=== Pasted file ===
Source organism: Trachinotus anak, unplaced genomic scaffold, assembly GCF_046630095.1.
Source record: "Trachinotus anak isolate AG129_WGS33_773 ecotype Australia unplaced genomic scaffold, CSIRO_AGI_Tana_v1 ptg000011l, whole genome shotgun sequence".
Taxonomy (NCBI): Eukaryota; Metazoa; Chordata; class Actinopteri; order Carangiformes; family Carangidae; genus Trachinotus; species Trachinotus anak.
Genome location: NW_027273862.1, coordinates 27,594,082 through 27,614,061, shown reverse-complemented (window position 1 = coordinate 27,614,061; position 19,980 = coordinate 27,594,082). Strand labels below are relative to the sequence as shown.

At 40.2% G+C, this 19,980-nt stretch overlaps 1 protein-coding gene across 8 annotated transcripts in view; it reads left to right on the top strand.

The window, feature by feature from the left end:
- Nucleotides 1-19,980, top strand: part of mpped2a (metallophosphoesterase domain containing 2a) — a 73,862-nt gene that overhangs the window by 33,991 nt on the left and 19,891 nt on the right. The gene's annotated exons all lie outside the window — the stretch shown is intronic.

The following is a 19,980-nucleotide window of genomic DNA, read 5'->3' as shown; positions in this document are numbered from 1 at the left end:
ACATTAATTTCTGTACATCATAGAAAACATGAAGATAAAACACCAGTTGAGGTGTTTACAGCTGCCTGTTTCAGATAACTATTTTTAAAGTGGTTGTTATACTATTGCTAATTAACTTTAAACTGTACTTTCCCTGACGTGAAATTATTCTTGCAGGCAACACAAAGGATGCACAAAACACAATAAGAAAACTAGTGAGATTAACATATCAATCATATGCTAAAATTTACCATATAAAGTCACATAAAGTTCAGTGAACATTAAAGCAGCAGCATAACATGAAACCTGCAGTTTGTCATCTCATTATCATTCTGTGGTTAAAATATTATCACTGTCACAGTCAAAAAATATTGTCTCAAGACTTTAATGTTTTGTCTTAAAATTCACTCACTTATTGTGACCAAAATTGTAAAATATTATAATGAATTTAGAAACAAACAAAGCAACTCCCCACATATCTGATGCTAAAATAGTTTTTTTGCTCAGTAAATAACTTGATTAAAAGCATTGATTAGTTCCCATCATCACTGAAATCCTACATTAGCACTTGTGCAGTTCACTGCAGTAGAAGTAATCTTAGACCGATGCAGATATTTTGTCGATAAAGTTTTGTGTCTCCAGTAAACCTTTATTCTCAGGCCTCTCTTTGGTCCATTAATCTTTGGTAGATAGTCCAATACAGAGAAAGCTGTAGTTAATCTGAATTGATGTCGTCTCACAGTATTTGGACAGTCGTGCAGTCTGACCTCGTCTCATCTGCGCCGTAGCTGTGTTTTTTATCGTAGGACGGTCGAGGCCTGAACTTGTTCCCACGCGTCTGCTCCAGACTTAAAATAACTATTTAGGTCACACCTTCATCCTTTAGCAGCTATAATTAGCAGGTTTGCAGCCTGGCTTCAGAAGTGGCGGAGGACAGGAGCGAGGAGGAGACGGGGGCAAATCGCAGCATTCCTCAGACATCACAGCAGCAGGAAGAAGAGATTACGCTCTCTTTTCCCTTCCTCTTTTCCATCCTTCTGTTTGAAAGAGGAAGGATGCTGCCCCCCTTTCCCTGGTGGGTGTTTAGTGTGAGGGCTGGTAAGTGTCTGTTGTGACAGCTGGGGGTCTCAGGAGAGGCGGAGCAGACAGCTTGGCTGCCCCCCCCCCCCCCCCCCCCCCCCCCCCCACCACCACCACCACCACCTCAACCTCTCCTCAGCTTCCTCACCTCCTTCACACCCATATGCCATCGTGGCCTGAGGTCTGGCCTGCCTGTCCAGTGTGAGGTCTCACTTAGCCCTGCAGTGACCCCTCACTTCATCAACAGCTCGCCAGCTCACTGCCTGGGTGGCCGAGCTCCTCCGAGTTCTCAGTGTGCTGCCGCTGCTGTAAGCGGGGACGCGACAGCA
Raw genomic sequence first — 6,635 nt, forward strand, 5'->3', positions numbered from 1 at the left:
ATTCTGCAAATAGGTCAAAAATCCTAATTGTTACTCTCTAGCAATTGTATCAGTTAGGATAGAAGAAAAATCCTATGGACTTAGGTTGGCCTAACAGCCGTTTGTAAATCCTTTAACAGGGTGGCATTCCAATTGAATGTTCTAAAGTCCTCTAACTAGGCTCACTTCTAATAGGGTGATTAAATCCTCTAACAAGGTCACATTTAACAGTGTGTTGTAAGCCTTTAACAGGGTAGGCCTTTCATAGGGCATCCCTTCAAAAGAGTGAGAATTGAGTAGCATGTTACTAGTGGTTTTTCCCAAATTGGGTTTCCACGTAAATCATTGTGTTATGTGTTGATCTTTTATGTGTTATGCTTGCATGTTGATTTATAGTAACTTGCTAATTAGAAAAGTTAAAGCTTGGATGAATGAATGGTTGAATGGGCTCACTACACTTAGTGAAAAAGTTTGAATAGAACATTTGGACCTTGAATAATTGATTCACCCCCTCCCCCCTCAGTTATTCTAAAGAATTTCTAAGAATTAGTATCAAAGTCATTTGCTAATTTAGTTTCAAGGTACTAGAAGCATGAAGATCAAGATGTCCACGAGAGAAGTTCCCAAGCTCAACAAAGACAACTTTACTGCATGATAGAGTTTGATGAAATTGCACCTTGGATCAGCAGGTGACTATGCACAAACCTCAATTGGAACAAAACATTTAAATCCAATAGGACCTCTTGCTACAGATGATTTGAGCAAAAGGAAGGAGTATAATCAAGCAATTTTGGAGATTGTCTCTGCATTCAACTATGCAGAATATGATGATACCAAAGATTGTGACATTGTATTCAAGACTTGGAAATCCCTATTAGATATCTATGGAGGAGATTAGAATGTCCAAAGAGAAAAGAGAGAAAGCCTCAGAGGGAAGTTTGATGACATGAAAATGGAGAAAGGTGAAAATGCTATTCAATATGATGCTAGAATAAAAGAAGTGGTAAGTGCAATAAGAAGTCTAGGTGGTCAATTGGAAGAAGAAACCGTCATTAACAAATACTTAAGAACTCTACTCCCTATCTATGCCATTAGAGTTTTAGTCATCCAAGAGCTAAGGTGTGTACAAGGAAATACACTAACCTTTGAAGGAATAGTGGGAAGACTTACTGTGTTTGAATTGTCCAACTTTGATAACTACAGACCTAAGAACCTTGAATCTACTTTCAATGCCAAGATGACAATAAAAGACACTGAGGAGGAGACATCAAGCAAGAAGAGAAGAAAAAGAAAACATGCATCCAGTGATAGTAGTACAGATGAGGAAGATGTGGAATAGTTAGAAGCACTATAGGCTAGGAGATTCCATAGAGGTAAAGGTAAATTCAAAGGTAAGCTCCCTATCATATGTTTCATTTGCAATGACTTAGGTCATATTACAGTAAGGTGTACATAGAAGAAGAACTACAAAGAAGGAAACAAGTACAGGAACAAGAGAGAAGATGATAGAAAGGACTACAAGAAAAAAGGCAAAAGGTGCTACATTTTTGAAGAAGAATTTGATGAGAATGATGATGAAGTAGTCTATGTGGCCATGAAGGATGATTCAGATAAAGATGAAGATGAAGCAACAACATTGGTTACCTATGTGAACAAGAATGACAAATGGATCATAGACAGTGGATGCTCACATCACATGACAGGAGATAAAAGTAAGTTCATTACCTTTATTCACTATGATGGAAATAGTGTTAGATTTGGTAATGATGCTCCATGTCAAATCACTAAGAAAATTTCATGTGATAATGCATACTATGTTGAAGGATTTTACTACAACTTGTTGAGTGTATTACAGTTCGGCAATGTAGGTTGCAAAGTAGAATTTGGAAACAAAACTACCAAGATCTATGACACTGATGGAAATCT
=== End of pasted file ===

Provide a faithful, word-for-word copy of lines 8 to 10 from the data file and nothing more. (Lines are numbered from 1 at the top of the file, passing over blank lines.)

The following is a 19,980-nucleotide window of genomic DNA, read 5'->3' as shown; positions in this document are numbered from 1 at the left end:
ACATTAATTTCTGTACATCATAGAAAACATGAAGATAAAACACCAGTTGAGGTGTTTACAGCTGCCTGTTTCAGATAACTATTTTTAAAGTGGTTGTTATACTATTGCTAATTAACTTTAAACTGTACTTTCCCTGACGTGAAATTATTCTTGCAGGCAACACAAAGGATGCACAAAACACAATAAGAAAACTAGTGAGATTAACATATCAATCATATGCTAAAATTTACCATATAAAGTCACATAAAGTTCAGTGAACATTAAAGCAGCAGCATAACATGAAACCTGCAGTTTGTCATCTCATTATCATTCTGTGGTTAAAATATTATCACTGTCACAGTCAAAAAATATTGTCTCAAGACTTTAATGTTTTGTCTTAAAATTCACTCACTTATTGTGACCAAAATTGTAAAATATTATAATGAATTTAGAAACAAACAAAGCAACTCCCCACATATCTGATGCTAAAATAGTTTTTTTGCTCAGTAAATAACTTGATTAAAAGCATTGATTAGTTCCCATCATCACTGAAATCCTACATTAGCACTTGTGCAGTTCACTGCAGTAGAAGTAATCTTAGACCGATGCAGATATTTTGTCGATAAAGTTTTGTGTCTCCAGTAAACCTTTATTCTCAGGCCTCTCTTTGGTCCATTAATCTTTGGTAGATAGTCCAATACAGAGAAAGCTGTAGTTAATCTGAATTGATGTCGTCTCACAGTATTTGGACAGTCGTGCAGTCTGACCTCGTCTCATCTGCGCCGTAGCTGTGTTTTTTATCGTAGGACGGTCGAGGCCTGAACTTGTTCCCACGCGTCTGCTCCAGACTTAAAATAACTATTTAGGTCACACCTTCATCCTTTAGCAGCTATAATTAGCAGGTTTGCAGCCTGGCTTCAGAAGTGGCGGAGGACAGGAGCGAGGAGGAGACGGGGGCAAATCGCAGCATTCCTCAGACATCACAGCAGCAGGAAGAAGAGATTACGCTCTCTTTTCCCTTCCTCTTTTCCATCCTTCTGTTTGAAAGAGGAAGGATGCTGCCCCCCTTTCCCTGGTGGGTGTTTAGTGTGAGGGCTGGTAAGTGTCTGTTGTGACAGCTGGGGGTCTCAGGAGAGGCGGAGCAGACAGCTTGGCTGCCCCCCCCCCCCCCCCCCCCCCCCCCCCCACCACCACCACCACCACCTCAACCTCTCCTCAGCTTCCTCACCTCCTTCACACCCATATGCCATCGTGGCCTGAGGTCTGGCCTGCCTGTCCAGTGTGAGGTCTCACTTAGCCCTGCAGTGACCCCTCACTTCATCAACAGCTCGCCAGCTCACTGCCTGGGTGGCCGAGCTCCTCCGAGTTCTCAGTGTGCTGCCGCTGCTGTAAGCGGGGACGCGACAGCA
Raw genomic sequence first — 6,635 nt, forward strand, 5'->3', positions numbered from 1 at the left: